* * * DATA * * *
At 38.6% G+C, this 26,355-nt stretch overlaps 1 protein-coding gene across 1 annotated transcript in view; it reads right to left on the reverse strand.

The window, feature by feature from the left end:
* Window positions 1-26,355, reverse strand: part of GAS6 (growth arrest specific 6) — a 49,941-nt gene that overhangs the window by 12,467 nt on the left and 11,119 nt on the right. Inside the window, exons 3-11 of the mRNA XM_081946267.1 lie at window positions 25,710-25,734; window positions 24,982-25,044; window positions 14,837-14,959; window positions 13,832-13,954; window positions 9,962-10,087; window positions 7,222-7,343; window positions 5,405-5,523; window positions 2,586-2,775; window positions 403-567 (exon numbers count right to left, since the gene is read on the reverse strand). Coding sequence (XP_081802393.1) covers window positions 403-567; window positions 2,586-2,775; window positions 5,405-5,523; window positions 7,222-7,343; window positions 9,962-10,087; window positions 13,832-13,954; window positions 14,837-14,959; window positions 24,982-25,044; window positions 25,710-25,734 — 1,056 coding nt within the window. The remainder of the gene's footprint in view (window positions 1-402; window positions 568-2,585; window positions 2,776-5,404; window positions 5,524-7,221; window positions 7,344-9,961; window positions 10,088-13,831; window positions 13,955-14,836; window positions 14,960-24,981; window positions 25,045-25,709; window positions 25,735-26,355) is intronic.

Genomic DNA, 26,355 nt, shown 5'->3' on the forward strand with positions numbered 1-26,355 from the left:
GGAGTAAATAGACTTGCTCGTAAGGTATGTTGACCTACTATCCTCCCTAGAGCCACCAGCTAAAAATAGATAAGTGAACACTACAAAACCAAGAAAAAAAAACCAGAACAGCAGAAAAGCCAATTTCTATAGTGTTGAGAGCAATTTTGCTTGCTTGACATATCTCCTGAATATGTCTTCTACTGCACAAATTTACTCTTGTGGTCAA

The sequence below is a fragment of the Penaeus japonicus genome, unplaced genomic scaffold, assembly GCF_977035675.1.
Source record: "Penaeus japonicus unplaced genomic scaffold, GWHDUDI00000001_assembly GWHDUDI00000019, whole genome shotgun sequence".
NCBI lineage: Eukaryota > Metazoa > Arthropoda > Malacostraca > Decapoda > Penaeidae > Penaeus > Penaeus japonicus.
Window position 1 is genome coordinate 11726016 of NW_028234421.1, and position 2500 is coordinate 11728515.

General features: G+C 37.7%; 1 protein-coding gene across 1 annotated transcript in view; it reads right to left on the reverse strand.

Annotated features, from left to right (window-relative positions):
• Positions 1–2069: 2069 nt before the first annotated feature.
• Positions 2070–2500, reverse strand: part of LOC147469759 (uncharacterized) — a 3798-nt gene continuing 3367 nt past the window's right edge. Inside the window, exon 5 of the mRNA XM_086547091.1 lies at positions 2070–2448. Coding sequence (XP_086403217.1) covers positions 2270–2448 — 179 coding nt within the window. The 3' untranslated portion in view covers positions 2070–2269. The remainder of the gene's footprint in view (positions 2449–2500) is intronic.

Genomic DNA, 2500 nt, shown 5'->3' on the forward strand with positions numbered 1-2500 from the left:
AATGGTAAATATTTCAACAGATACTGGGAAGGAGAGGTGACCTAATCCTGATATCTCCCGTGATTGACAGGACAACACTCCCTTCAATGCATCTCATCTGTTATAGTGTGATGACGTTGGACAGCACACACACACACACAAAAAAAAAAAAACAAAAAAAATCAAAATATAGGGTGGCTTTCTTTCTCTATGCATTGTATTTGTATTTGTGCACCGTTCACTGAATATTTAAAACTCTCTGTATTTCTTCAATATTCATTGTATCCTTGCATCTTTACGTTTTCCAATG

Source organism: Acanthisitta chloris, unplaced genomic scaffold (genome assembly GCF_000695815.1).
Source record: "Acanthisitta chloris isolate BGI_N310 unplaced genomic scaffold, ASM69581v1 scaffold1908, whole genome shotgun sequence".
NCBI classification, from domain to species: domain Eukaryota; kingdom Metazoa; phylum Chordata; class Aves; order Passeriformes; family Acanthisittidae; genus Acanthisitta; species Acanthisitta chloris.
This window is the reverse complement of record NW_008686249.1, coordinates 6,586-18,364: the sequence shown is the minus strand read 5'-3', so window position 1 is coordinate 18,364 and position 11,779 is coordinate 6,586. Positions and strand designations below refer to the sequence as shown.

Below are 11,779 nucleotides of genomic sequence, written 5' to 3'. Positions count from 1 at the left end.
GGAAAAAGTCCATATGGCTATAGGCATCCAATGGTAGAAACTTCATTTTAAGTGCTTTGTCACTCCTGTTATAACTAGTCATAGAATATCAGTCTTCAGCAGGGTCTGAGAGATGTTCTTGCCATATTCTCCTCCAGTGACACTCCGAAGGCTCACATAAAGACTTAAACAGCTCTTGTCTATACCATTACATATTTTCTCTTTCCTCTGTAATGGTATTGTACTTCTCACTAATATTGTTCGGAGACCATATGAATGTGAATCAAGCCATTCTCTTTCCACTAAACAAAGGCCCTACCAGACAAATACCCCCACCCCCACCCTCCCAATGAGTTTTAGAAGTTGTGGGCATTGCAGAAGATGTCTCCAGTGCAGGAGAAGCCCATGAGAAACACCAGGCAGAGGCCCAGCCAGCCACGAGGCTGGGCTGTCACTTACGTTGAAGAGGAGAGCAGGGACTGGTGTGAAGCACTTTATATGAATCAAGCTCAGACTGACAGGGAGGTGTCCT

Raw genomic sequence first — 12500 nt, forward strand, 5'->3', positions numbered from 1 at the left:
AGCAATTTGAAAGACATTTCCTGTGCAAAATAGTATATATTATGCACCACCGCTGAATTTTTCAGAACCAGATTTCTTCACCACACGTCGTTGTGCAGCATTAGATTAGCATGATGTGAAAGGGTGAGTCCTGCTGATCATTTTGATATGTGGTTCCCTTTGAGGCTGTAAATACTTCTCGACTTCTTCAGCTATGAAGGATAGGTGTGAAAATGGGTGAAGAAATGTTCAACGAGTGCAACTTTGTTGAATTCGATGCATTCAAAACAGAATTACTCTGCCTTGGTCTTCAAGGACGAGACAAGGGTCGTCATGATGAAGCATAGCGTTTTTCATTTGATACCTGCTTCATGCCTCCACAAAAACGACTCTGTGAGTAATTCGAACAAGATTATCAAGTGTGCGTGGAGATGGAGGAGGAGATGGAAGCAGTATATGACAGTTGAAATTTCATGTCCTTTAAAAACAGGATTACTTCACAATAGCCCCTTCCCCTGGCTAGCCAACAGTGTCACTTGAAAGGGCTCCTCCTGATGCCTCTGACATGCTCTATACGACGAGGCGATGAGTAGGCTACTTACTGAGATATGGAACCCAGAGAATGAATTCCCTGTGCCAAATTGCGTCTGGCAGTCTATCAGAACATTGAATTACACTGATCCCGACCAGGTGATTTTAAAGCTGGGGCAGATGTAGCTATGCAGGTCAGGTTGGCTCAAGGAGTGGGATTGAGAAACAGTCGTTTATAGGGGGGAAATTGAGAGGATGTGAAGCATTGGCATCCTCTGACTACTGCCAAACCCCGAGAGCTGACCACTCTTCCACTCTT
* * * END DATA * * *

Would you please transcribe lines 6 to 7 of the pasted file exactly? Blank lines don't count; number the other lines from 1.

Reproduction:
The sequence below is a fragment of the Penaeus japonicus genome, unplaced genomic scaffold, assembly GCF_977035675.1.
Source record: "Penaeus japonicus unplaced genomic scaffold, GWHDUDI00000001_assembly GWHDUDI00000019, whole genome shotgun sequence".